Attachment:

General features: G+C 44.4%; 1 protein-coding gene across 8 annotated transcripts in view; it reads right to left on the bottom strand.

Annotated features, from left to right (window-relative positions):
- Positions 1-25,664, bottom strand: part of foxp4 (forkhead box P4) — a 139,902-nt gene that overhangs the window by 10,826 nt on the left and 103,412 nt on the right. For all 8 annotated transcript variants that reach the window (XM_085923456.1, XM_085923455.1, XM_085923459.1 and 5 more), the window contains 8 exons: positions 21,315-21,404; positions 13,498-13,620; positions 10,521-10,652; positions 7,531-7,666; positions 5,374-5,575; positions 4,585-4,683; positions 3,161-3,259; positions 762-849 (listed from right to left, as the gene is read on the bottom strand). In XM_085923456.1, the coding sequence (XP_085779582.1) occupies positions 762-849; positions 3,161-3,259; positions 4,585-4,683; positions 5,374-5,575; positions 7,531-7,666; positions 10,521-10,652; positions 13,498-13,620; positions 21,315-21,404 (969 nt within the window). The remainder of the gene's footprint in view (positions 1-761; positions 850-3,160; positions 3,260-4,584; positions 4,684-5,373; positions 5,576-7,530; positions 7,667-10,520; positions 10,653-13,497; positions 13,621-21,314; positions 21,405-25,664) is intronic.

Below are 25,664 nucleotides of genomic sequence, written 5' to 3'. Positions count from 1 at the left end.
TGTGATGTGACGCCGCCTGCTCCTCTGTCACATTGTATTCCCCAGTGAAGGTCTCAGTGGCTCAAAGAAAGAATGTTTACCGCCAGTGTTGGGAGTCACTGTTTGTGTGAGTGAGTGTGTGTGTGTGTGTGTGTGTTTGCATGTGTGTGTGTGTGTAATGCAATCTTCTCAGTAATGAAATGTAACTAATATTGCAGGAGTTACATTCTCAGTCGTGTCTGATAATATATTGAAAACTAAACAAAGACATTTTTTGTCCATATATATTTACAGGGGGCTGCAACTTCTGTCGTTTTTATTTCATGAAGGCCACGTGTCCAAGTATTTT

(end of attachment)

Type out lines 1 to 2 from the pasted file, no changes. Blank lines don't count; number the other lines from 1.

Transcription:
General features: G+C 44.4%; 1 protein-coding gene across 8 annotated transcripts in view; it reads right to left on the bottom strand.

Annotated features, from left to right (window-relative positions):